Miss America Finds More Glitz, Less Dough

There may be more glitz for Miss America this year, but there's less dough.

After losing its network television contract, moving to Las Vegas in search of a new glamorous look and turning to former winners for financial help, the Miss America Organization has reduced the amount of scholarship money it awards its winners.

Miss America 2006 will receive a crown Saturday night but $20,000 less for school than her predecessor. And the total amount of scholarship prize money for the 52 contestants will drop this year by about 44 percent to $292,500.

For the past four years, the pageant handed out about $528,500 at the national level through awards given to Miss America, the runners-up and the winners of other prizes for community service, talent and swimsuit, according to pageant officials.

"In the process of putting together our budget, we realized we needed to invest in rebranding and redistribute the funding," said Art McMaster, the CEO of the Atlantic City, N.J.-based Miss America Organization.

The scholarship reductions are one of several recent moves McMaster has made in an attempt to keep the 85-year-old pageant afloat. The organization lost $1.7 million in 2004, due largely to a drop in television revenue from ABC, which later jettisoned the pageant from its lineup.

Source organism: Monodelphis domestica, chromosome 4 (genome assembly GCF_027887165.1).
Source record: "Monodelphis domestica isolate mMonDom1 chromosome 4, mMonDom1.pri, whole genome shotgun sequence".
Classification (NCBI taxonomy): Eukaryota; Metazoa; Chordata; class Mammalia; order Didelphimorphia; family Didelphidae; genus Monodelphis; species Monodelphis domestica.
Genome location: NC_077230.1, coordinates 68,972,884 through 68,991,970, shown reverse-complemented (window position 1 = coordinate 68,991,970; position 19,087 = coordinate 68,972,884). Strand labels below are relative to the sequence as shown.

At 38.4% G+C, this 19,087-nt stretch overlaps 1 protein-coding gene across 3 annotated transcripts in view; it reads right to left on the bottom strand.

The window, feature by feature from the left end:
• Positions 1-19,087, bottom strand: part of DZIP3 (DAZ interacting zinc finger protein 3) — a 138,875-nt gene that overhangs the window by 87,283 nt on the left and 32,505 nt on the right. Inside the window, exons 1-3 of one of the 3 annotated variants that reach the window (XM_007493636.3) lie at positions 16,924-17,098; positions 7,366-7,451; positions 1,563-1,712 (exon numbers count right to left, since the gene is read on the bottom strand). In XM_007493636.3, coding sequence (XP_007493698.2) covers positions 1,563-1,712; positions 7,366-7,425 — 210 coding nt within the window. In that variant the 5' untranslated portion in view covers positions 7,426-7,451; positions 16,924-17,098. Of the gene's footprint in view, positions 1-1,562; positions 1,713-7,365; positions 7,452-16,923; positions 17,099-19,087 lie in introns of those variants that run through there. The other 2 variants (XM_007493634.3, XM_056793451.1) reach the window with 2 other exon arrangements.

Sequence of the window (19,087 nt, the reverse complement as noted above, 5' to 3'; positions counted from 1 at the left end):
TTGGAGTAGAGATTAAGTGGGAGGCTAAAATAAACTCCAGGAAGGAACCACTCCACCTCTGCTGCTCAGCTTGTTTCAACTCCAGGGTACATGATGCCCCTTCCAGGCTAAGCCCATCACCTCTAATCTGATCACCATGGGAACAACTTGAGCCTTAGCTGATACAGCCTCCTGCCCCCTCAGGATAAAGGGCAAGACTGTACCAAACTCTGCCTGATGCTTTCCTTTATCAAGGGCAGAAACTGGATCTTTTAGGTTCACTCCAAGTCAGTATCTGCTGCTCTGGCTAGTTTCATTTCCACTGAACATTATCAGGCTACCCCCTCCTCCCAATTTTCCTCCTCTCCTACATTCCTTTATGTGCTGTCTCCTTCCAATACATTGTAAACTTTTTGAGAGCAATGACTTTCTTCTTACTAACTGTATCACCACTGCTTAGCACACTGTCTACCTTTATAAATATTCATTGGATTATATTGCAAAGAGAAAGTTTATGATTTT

Cable outlet Country Music Television picked up Miss America, but the broadcast rights are believed to be far less than before.

McMaster cited the financial troubles in explaining his decision to move the pageant from Atlantic City to Las Vegas, a city with less expensive production costs and a built-in media buzz.

This fall, the pageant turned to former winners for help, asking them to underwrite in part what since 2000 had been a $50,000 scholarship for the winner. This year that scholarship is $30,000.

"It's too bad that the young lady won't be able to benefit as much as we did," said Miss America 2004 Ericka Dunlap, who plans to use her scholarship for law school and promotion of an upcoming country music album.

The Miss America Organization bills itself as the world's leading provider of scholarships to young women. Along with a network of state, county and city pageants, it says it makes $45 million in scholarship aid available annually.

With less television revenue flowing in, McMaster said the not-for-profit organization has had to start focusing on fundraising.

At the pageant's first preliminary competition Tuesday at the Aladdin Resort & Casino, vendors sold Miss America T-shirts and baby pajamas before the show.

Also, the lobby was scented with perfume that will be sold for $49.95 a bottle at national and local pageants, with a certain percentage of the profits going to the Miss America Organization.

The pageant's judges are television personality Leeza Gibbons, "Malcolm in the Middle" star Jane Kaczmarek, Miss America 1985 Sharlene Wells Hawkes, R&B artist Brian McKnight, fashion commentator Robert Verdi, football star Jerry Rice and "Desperate Housewives" narrator Brenda Strong, who competed as Miss Arizona in 1980. "Desperate Housewives" star James Denton will host the show.

The contestants are judged throughout the week by preliminary judges. The talent competition counts for 35 percent of their overall score, the swimsuit competition is 15 percent, evening wear is 20 percent and a one-on-one interview with the judges counts for 25 percent. An on-stage interview is 5 percent.